That was a thoughtless choice, in the literal sense of the word.

I’ve turned next week’s overflow timeslot (because every week needs at least one overflow timeslot) into “course catchup,” but if something more important overflows (like a freelance writing project, because freelancing is the only thing I currently allow to overflow its scheduled time blocks), I’ll have to catch up on the course later.

But at least I have a block set aside for this work.

Which really means at least I have a plan.

Which really means at least I’ve put some thought into this.

There’s one more thing I want to tell you, and it’s that I really-really-really want to buy Cal Newport’s new Time Block Planner as a professional development expense and review it on this-here blog.

I don’t need a time block planner (I have my own system, and if you guessed “it’s a spreadsheet” you guessed correctly), but this Time Block Planner is supposed to help everyone put a little more thought into their workdays, whether they’re freelancers or have traditional jobs — and it’s even supposed to work if your days are highly unpredictable and most of what you do is reactive.

Which means I want to know how Cal is approaching time-blocking, whether it’s different from the way I approach time-blocking, and how I can steal the best parts of it for my own life.

I’d keep writing about how excited I am to learn more about this planner, but — you saw this coming, didn’t you — I’ve used up the time I blocked to write this blog post, and it’s time to move on to the next thing.

Which is, in this case, lunch.

See you tomorrow. ❤️

You Have To Set Aside Time for the Things You Want To Do

Let’s see if this sounds familiar:

  1. You sign up for something that takes place in the future, like an online class or a book club or a community choir. It’s something that you’re really excited about, not something that feels like an obligation. (Too many other things in your life already feel like obligations, after all.)
  2. The future arrives, and the class/club/commitment begins. It might feel like a bit of a surprise, even if you dutifully put it on the calendar. (How is it already time for the first book club meeting?)
  3. You realize that you are unprepared to participate in this thing that you really wanted to do. Your week is too full to read the book, study the course materials, learn the music for the choral rehearsal. (You might even wish you had never signed up for the thing in the first place, or secretly hope it gets canceled.)

We’ve all done this, right? I mean, I’ve been writing about time management for years and I just did this very thing myself — I signed up for an online class in January, the class started last week, and I realized that I hadn’t set aside any time in my schedule to take it.

Which means this thing that I really wanted to do, that could benefit my career and connect me to other writers and help me solidify what I might want to prioritize over the next year, is not getting done.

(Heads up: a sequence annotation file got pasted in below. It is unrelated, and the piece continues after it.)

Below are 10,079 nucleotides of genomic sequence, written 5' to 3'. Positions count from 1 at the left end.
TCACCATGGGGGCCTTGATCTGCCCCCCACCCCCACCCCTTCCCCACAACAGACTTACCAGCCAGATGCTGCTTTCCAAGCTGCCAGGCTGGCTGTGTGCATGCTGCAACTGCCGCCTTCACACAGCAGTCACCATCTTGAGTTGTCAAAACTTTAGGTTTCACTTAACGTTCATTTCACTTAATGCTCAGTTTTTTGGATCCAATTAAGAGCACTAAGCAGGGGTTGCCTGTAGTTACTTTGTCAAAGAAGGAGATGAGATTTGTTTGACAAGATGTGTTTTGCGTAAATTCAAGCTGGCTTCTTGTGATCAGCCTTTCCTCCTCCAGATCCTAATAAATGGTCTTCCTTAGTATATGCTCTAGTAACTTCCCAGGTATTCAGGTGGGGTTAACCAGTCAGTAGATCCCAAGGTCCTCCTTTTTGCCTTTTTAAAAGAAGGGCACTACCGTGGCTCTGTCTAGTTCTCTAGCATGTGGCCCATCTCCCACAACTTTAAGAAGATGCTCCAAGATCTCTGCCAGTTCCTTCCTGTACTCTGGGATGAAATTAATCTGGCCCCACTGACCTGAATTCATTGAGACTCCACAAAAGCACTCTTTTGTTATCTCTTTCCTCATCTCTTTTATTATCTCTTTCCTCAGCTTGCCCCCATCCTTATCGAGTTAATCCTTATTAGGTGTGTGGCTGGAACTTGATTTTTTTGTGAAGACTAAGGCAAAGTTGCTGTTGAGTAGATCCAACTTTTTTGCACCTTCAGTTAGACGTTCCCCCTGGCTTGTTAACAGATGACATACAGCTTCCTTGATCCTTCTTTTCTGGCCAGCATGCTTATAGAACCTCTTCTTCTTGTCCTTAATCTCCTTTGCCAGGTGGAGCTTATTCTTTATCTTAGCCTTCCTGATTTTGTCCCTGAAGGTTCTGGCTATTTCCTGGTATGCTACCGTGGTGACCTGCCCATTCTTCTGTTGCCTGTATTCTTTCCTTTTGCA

Because if you don’t set aside time for the things you want (or need) to do, you won’t do them.

I’m pretty sure I know what at least half of you are thinking right now:

Um… I just do the things I want to do when I want to do them? Without making a big deal out of it? Like, I don’t worry about scheduling time to read a book, I just read when I feel like reading?

There’s honestly not much I can say against that, if it’s working for you. But it feels like you might be answering a different question (“am I able to spend part of every day doing something I enjoy?”) than the one I’m actually asking (“when I add a new commitment to my life, do I also set aside the time the commitment requires?).

My argument is that you can’t decide to do a thing without thinking about when and how you’re going to do it — and I’m making this argument because I just decided to do a thing without thinking about when and how I was going to do it.

What’s this really about? Why am I spending this week focusing on the way time interacts with problem-solving?

Because I suddenly found myself with a time-related (and time-sensitive) problem to solve.

Basically, I signed up for Beth Jusino’s Market While You Write: Building an Audience Before You Publish Your Book on January 8, the class started on February 4, and I looked at my planner and thought to myself “You don’t have any extra time this week to take this class.”

Unless, of course, I sacrificed something that I was already prioritizing — like going for a walk, or playing chess with L, or writing music.

(I am getting so much closer to being able to beat L at chess. We are keeping track of the games by how long it takes for one of us to gain a significant advantage over the other, and my daily chess study is proving advantageous.)

Luckily, the course is asynchronous and will run through the end of February, which gives me plenty of time to catch up — but if the course is supposed to take an hour per week and you don’t set aside an extra hour in Week 1, you have to set aside two extra hours in Week 2.

This is the flip side, by the way, of things take the time they take — which, if you don’t want to click that link, has to do with my decision to take as much time as I needed to solve every problem in a particular Mozart piano sonata, even if it takes the rest of my life.

Because I don’t have the rest of my life to take this course, and you don’t have the rest of your life to participate in that book club.

Which means that I have to let these things take the time they take, too — and figure out what part of my day they’re taking time from.

More tomorrow. ❤️

In Which I Discuss Six-Figure Freelancing on Make a Living Writing

I haven’t written much about my freelance income in a while — so if you’re curious about how my year has been, writing-and-money-wise, you should check out the piece I just wrote for Carol Tice’s Make a Living Writing:

Earn Money Writing: 4 Big Lessons from a $126K+ Freelancer